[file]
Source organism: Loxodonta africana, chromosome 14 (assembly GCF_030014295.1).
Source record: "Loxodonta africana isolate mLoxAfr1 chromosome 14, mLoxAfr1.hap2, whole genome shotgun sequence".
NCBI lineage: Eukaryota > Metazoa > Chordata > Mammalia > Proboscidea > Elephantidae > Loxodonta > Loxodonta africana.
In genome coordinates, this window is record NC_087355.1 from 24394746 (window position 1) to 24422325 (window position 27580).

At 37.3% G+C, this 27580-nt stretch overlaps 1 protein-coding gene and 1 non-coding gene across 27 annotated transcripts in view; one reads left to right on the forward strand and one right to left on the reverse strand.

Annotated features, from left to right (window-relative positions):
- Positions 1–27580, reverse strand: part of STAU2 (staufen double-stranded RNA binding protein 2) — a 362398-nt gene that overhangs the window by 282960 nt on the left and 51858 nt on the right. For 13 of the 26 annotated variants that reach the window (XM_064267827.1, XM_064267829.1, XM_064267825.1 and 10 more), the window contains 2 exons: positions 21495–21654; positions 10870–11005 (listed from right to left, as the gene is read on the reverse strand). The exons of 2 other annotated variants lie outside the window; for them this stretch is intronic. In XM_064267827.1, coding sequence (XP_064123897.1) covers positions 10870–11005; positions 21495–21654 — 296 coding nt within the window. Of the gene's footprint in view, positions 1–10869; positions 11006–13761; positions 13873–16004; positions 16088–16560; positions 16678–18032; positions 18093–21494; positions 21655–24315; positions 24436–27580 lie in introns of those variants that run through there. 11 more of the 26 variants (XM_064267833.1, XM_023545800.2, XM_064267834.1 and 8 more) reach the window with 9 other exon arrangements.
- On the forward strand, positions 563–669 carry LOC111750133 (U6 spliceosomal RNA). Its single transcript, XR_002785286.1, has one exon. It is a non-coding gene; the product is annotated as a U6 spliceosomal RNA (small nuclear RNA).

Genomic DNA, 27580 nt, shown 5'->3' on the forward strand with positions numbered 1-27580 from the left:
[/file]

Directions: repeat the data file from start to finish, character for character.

Source organism: Loxodonta africana, chromosome 14 (assembly GCF_030014295.1).
Source record: "Loxodonta africana isolate mLoxAfr1 chromosome 14, mLoxAfr1.hap2, whole genome shotgun sequence".
NCBI lineage: Eukaryota > Metazoa > Chordata > Mammalia > Proboscidea > Elephantidae > Loxodonta > Loxodonta africana.
In genome coordinates, this window is record NC_087355.1 from 24394746 (window position 1) to 24422325 (window position 27580).

At 37.3% G+C, this 27580-nt stretch overlaps 1 protein-coding gene and 1 non-coding gene across 27 annotated transcripts in view; one reads left to right on the forward strand and one right to left on the reverse strand.

Annotated features, from left to right (window-relative positions):
- Positions 1–27580, reverse strand: part of STAU2 (staufen double-stranded RNA binding protein 2) — a 362398-nt gene that overhangs the window by 282960 nt on the left and 51858 nt on the right. For 13 of the 26 annotated variants that reach the window (XM_064267827.1, XM_064267829.1, XM_064267825.1 and 10 more), the window contains 2 exons: positions 21495–21654; positions 10870–11005 (listed from right to left, as the gene is read on the reverse strand). The exons of 2 other annotated variants lie outside the window; for them this stretch is intronic. In XM_064267827.1, coding sequence (XP_064123897.1) covers positions 10870–11005; positions 21495–21654 — 296 coding nt within the window. Of the gene's footprint in view, positions 1–10869; positions 11006–13761; positions 13873–16004; positions 16088–16560; positions 16678–18032; positions 18093–21494; positions 21655–24315; positions 24436–27580 lie in introns of those variants that run through there. 11 more of the 26 variants (XM_064267833.1, XM_023545800.2, XM_064267834.1 and 8 more) reach the window with 9 other exon arrangements.
- On the forward strand, positions 563–669 carry LOC111750133 (U6 spliceosomal RNA). Its single transcript, XR_002785286.1, has one exon. It is a non-coding gene; the product is annotated as a U6 spliceosomal RNA (small nuclear RNA).

Genomic DNA, 27580 nt, shown 5'->3' on the forward strand with positions numbered 1-27580 from the left: